much more ambitious MindForth AI—whose
installation target is autonomous robots.

Running MindForth involves the two technical steps
of downloading a particular version of Win32Forth
and of loading the AI source code into Win32Forth.
Therefore I keep working on the JavaScript Mind
which can be run simply by clicking on a link.

My near-term goal for the Forth and JavaScript AI
programs is to let them receive facts about, say,
you, from the user and then have them parrot
back those facts exhaustively in response to
user queries, such as “Who am I?” or “What
do cats eat?” The answers will not be a database
look-up, but will be associative conceptual thinking.

As I code my AI Minds in Forth or JavaScript, I
record my work-steps electronically in a
programming journal, a kind of “AI Lab Notes”.
Since something I posted in a consciousness
thread was moved here to start an AiMind thread,
I figured I might post journal entries here in
continuation of the original thread.

Thanks for asking about my AI, and best wishes for your
http://www.chuckbolin.com/walter.php chatbot. I notice at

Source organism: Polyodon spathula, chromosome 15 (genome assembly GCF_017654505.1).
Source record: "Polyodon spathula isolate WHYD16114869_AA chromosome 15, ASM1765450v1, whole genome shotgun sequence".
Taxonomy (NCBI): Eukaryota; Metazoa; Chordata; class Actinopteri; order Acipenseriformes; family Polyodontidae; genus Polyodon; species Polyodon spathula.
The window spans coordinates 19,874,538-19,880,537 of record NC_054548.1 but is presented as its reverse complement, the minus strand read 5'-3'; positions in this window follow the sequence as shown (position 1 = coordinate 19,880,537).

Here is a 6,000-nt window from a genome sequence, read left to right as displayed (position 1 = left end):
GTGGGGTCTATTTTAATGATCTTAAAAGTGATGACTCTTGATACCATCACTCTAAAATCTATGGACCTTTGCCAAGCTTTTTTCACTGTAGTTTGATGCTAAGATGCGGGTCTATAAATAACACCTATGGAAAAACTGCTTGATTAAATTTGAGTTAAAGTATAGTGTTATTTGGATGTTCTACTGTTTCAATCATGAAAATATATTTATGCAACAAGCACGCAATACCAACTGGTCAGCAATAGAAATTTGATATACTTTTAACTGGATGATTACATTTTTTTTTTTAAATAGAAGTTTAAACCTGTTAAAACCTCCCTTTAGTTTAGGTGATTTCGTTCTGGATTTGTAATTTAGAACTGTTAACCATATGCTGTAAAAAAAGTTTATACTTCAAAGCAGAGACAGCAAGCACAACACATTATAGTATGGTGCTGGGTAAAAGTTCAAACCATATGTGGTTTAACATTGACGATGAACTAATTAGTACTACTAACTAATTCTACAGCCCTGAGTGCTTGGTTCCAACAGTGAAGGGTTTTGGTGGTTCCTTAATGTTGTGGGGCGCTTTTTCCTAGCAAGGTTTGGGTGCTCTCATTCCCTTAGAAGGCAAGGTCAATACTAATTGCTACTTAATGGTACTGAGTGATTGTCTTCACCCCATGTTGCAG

http://www.chatbots.org/ai_zone/viewthread/137/
that your chatbot is moving into extremely complex
English grammar, whereas my own AiMind is still
building out from a central core of utterly simple
subject-verb-object (SVO) grammar structures.

Hoping to catch up to you at some point,
Bye for now.

Arthur

 

 
  [ # 10 ]

Hi,

My near-term goal for the Forth and JavaScript AI
programs is to let them receive facts about, say,
you, from the user and then have them parrot
back those facts exhaustively in response to
user queries, such as “Who am I?” or “What
do cats eat?” The answers will not be a database
look-up, but will be associative conceptual thinking.

I would think that a database lookup would be necessary. I’m not sure I understand ‘associative conceptual thinking’. This implies that the information received from the human is not stored in a database. I may be wrong. I’m curious how you would save this data entered by the human. E.g.

Bot: Who are you?
Human: My name is Jim.

How/where is the name ‘Jim’ saved and associated with ‘name’....without a database.

Regards,
Chuck

 

 
  [ # 11 ]

> I would think that a database lookup would be necessary.

Storing each word as a concept rather than as a database
entry permits the word to have different instances and
therefore different relationships over time. For instance,
http://mind.sourceforge.net/spredact.html
has a diagram that shows how the concept of the verb
“eat” can associate backwards to different subjects
and forwards to different direct objects over time.

> I’m not sure I understand ‘associative conceptual thinking’.

http://mind.sourceforge.net/theory5.html
presents a diagram of the